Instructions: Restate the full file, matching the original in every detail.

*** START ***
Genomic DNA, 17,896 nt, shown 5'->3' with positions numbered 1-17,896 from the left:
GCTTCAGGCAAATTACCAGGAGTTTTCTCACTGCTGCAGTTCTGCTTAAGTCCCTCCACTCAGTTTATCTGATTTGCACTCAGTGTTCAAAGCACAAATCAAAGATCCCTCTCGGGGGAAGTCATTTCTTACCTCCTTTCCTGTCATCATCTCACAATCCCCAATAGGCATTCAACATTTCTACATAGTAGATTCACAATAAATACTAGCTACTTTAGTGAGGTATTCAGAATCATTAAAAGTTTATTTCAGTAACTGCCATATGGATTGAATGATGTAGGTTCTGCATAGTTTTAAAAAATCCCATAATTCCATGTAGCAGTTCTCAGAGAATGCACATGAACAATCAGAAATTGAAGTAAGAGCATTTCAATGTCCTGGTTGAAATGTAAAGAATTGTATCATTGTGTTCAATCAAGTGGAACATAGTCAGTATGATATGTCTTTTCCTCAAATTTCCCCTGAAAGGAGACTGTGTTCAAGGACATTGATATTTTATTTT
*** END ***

Genomic DNA, 17,896 nt, shown 5'->3' with positions numbered 1-17,896 from the left:
GCTTCAGGCAAATTACCAGGAGTTTTCTCACTGCTGCAGTTCTGCTTAAGTCCCTCCACTCAGTTTATCTGATTTGCACTCAGTGTTCAAAGCACAAATCAAAGATCCCTCTCGGGGGAAGTCATTTCTTACCTCCTTTCCTGTCATCATCTCACAATCCCCAATAGGCATTCAACATTTCTACATAGTAGATTCACAATAAATACTAGCTACTTTAGTGAGGTATTCAGAATCATTAAAAGTTTATTTCAGTAACTGCCATATGGATTGAATGATGTAGGTTCTGCATAGTTTTAAAAAATCCCATAATTCCATGTAGCAGTTCTCAGAGAATGCACATGAACAATCAGAAATTGAAGTAAGAGCATTTCAATGTCCTGGTTGAAATGTAAAGAATTGTATCATTGTGTTCAATCAAGTGGAACATAGTCAGTATGATATGTCTTTTCCTCAAATTTCCCCTGAAAGGAGACTGTGTTCAAGGACATTGATATTTTATTTT